By Kirstin Downey
Washington Post Staff Writer
Wednesday, July 5, 2006; A01
The apartment market in the Washington area has become one of the tightest in the country, and rents are rising briskly as some affluent residents decide to rent rather than buy in what they fear is an inflated real estate market.
The surge of well-to-do new renters is attracting developers, and at least 4,000 units that had been planned as condos will instead be leased as rentals over the next two years, according to a new analysis by Delta Associates, an Alexandria real estate information company.
Among the renters is Randell Rogers, 40, a systems engineer who earns $127,000 a year and recently sold a house. The housing-sale slowdown and sky-high prices have made him wary of buying again, and he is renting a two-bedroom townhouse in Herndon for $1,400 a month, about half of what he thinks he would pay each month if he bought a similar townhouse for about $450,000.
"It makes more sense to rent this year while values keep going down," Rogers said. "Even with the tax break, it doesn't make sense for me. It's just not reasonable to buy."
Other affluent families are doing the same. Laura Holliday, 33, and her husband, Jason, 34, both analysts for the federal government, tired of the chores associated with homeownership, the heavy mortgage payments and the hassle of commuting each day to the District from the Mount Vernon area of Alexandria. They sold their house in July 2005 and moved to a townhouse in the Clarendon area of Arlington, where they can commute to work by Metro and have more time to spend with their two young children.
"We probably won't rent forever," Holliday said, "but for now, we are definitely enjoying renting."
As they and others lease instead of buy, rents have risen 7 percent in the past year, according to a new analysis by Delta Associates. In suburban Maryland, rents for luxury high-rise apartments rose 11 percent.
About 6,500 additional renters leased units in the past year, up from about 4,400 in the previous year, according to Delta Associates. The Washington area has one of the lowest apartment vacancy rates in the nation, down to 1.7 from 2.4 percent a year ago, compared with a national average of 5.7 percent.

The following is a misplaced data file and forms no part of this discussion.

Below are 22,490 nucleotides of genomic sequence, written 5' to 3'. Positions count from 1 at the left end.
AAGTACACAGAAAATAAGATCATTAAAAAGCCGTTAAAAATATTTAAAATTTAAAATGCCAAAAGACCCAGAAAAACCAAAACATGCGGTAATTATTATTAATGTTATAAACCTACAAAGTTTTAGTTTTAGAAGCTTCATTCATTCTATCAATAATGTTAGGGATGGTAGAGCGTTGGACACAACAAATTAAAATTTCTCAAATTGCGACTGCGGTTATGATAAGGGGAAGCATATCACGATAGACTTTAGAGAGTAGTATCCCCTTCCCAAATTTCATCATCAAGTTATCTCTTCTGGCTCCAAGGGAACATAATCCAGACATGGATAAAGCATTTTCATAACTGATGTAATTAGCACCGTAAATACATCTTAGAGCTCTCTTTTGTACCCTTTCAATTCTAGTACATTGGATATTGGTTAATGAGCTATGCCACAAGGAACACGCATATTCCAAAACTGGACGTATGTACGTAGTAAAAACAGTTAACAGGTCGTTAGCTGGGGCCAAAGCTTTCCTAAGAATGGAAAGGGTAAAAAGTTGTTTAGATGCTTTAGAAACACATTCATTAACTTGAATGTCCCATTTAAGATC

The rent increases are confounding industry expectations that rents would fall because of the huge number of new condominiums, many of which were sold to investors who have put them up for rent. Experts say prices would rise even faster without the additional condos.
Even so, rents are expected to rise 5 to 9 percent annually over the next few years, said economist Gregory H. Leisch, chief executive of Delta Associates.
More than a half-dozen projects have recently shifted from proposed condo complexes to rental apartments. Delta Associates projects about 2,000 units are being shifted or will remain as rentals this year, with another 2,000 going that route next year.
"Every large developer I know is working on a project that was expected to be condo -- and that they are now taking back to apartments," said Mark Coletta, regional partner of Fairfield Residential LLC, which is building about a dozen projects in the Washington area. "That's what everyone is doing."
Among the projects that have recently made the switch to rental or will remain rental are a 19-unit building at 1325 N. Pierce St. in Arlington; the 1901 West building in Annapolis, with 282 units; the Park Center complex in Alexandria, with 574 units; the Bristol at Fair Chase in Fair Oaks, with 392 units; and a 415-unit complex in Baileys Crossroads scheduled to break ground in the fall.
The going-rental option is under consideration by the developers of a 183-unit complex at the site of the old National Institute of Dry Cleaning, and a 325-unit project called Cameron House, both in Silver Spring.
Stephen Muller, president of Union Realty Partners Inc., which is building the 183-unit project, said he began considering the shift after a well-heeled family rented a single-family house he owns, saying they did not think it was a wise time to buy. "I think it's frankly smart," he said.
Coletta said he was influenced by the performance of Fairfield's condo projects in Fair Oaks, Herndon and Germantown.
"All are doing fine, but we've clearly see fatigue on the part of the consumer," Coletta said. "Traffic has dropped off, contracts have slowly declined. You see the writing on the wall at the same time apartment fundamentals are improving. It makes the business decision a pretty easy one."
Instead of converting the Virginia Commons complex in Dumfries into condos, its owners have decided to spend "several million dollars" upgrading the place and renting it to people who make $70,000 to $90,000 a year -- too much to qualify for housing assistance but too little to be able to afford to buy a home.
"Every owner nowadays goes through the thinking, 'Should I go condo, cash out and call it a day?' " said Kenneth Shiu, manager of Realco Millennium LLC, which owns Virginia Commons. "We started thinking, 'Why not make ourselves nicer and reposition the place?' "
Developers who proceed with condo plans face a flood of competitors. There are some 26,600 condo units being marketed in the Washington region, according to Delta Associates, up from about 23,100 in the same month last year. But there are some 48,000 units moving toward construction in a market where prices, though not falling, have already gone flat.
Leisch said that condo developers increase the base price of units so existing owners and new buyers feel confident they are buying into a rising market, but that then they offer concessions -- better appliances and upgrades, picking up part of the closing cost -- so new buyers think they are getting a good deal.
"It's the old shell game," Leisch said. "You increase the price to reduce the price so after all that nonsense, the price is unchanged. Car dealers do it all the time."